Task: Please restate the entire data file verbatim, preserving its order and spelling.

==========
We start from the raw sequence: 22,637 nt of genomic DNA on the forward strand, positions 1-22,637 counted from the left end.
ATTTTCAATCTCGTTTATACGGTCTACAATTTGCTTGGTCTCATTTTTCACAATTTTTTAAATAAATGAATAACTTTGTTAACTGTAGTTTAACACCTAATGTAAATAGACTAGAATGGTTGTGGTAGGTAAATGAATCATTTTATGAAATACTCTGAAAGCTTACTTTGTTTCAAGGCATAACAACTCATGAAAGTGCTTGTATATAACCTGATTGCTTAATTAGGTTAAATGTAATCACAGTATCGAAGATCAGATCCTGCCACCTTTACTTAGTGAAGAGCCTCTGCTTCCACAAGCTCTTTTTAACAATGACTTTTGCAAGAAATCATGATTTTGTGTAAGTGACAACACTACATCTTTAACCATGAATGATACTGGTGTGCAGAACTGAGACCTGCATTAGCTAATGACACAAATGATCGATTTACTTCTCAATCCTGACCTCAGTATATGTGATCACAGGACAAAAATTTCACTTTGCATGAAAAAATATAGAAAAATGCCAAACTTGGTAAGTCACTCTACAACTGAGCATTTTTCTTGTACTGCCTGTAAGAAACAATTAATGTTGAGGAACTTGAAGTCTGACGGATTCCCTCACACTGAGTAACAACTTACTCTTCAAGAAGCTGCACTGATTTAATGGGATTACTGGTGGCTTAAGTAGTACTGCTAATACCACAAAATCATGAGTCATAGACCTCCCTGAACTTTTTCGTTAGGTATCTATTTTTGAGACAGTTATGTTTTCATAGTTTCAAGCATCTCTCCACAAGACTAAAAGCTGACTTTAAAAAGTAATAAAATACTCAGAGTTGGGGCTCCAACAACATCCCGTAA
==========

We start from the raw sequence: 22,637 nt of genomic DNA on the forward strand, positions 1-22,637 counted from the left end.
ATTTTCAATCTCGTTTATACGGTCTACAATTTGCTTGGTCTCATTTTTCACAATTTTTTAAATAAATGAATAACTTTGTTAACTGTAGTTTAACACCTAATGTAAATAGACTAGAATGGTTGTGGTAGGTAAATGAATCATTTTATGAAATACTCTGAAAGCTTACTTTGTTTCAAGGCATAACAACTCATGAAAGTGCTTGTATATAACCTGATTGCTTAATTAGGTTAAATGTAATCACAGTATCGAAGATCAGATCCTGCCACCTTTACTTAGTGAAGAGCCTCTGCTTCCACAAGCTCTTTTTAACAATGACTTTTGCAAGAAATCATGATTTTGTGTAAGTGACAACACTACATCTTTAACCATGAATGATACTGGTGTGCAGAACTGAGACCTGCATTAGCTAATGACACAAATGATCGATTTACTTCTCAATCCTGACCTCAGTATATGTGATCACAGGACAAAAATTTCACTTTGCATGAAAAAATATAGAAAAATGCCAAACTTGGTAAGTCACTCTACAACTGAGCATTTTTCTTGTACTGCCTGTAAGAAACAATTAATGTTGAGGAACTTGAAGTCTGACGGATTCCCTCACACTGAGTAACAACTTACTCTTCAAGAAGCTGCACTGATTTAATGGGATTACTGGTGGCTTAAGTAGTACTGCTAATACCACAAAATCATGAGTCATAGACCTCCCTGAACTTTTTCGTTAGGTATCTATTTTTGAGACAGTTATGTTTTCATAGTTTCAAGCATCTCTCCACAAGACTAAAAGCTGACTTTAAAAAGTAATAAAATACTCAGAGTTGGGGCTCCAACAACATCCCGTAA